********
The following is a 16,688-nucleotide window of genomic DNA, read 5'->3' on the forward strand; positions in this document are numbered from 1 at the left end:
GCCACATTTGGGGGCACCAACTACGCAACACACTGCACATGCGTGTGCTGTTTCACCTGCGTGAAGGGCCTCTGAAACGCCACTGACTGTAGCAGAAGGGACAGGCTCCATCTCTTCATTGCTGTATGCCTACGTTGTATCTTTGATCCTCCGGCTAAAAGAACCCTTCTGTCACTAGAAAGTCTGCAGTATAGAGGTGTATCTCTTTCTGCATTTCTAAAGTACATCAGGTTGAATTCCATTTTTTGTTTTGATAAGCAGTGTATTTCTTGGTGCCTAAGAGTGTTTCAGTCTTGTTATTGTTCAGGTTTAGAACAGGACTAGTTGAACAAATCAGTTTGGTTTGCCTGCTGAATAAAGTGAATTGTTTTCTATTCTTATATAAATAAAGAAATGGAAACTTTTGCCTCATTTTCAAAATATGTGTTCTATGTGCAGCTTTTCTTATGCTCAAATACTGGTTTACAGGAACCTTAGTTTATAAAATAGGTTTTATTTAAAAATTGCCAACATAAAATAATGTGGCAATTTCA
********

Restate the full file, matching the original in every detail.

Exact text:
The following is a 16,688-nucleotide window of genomic DNA, read 5'->3' on the forward strand; positions in this document are numbered from 1 at the left end:
GCCACATTTGGGGGCACCAACTACGCAACACACTGCACATGCGTGTGCTGTTTCACCTGCGTGAAGGGCCTCTGAAACGCCACTGACTGTAGCAGAAGGGACAGGCTCCATCTCTTCATTGCTGTATGCCTACGTTGTATCTTTGATCCTCCGGCTAAAAGAACCCTTCTGTCACTAGAAAGTCTGCAGTATAGAGGTGTATCTCTTTCTGCATTTCTAAAGTACATCAGGTTGAATTCCATTTTTTGTTTTGATAAGCAGTGTATTTCTTGGTGCCTAAGAGTGTTTCAGTCTTGTTATTGTTCAGGTTTAGAACAGGACTAGTTGAACAAATCAGTTTGGTTTGCCTGCTGAATAAAGTGAATTGTTTTCTATTCTTATATAAATAAAGAAATGGAAACTTTTGCCTCATTTTCAAAATATGTGTTCTATGTGCAGCTTTTCTTATGCTCAAATACTGGTTTACAGGAACCTTAGTTTATAAAATAGGTTTTATTTAAAAATTGCCAACATAAAATAATGTGGCAATTTCA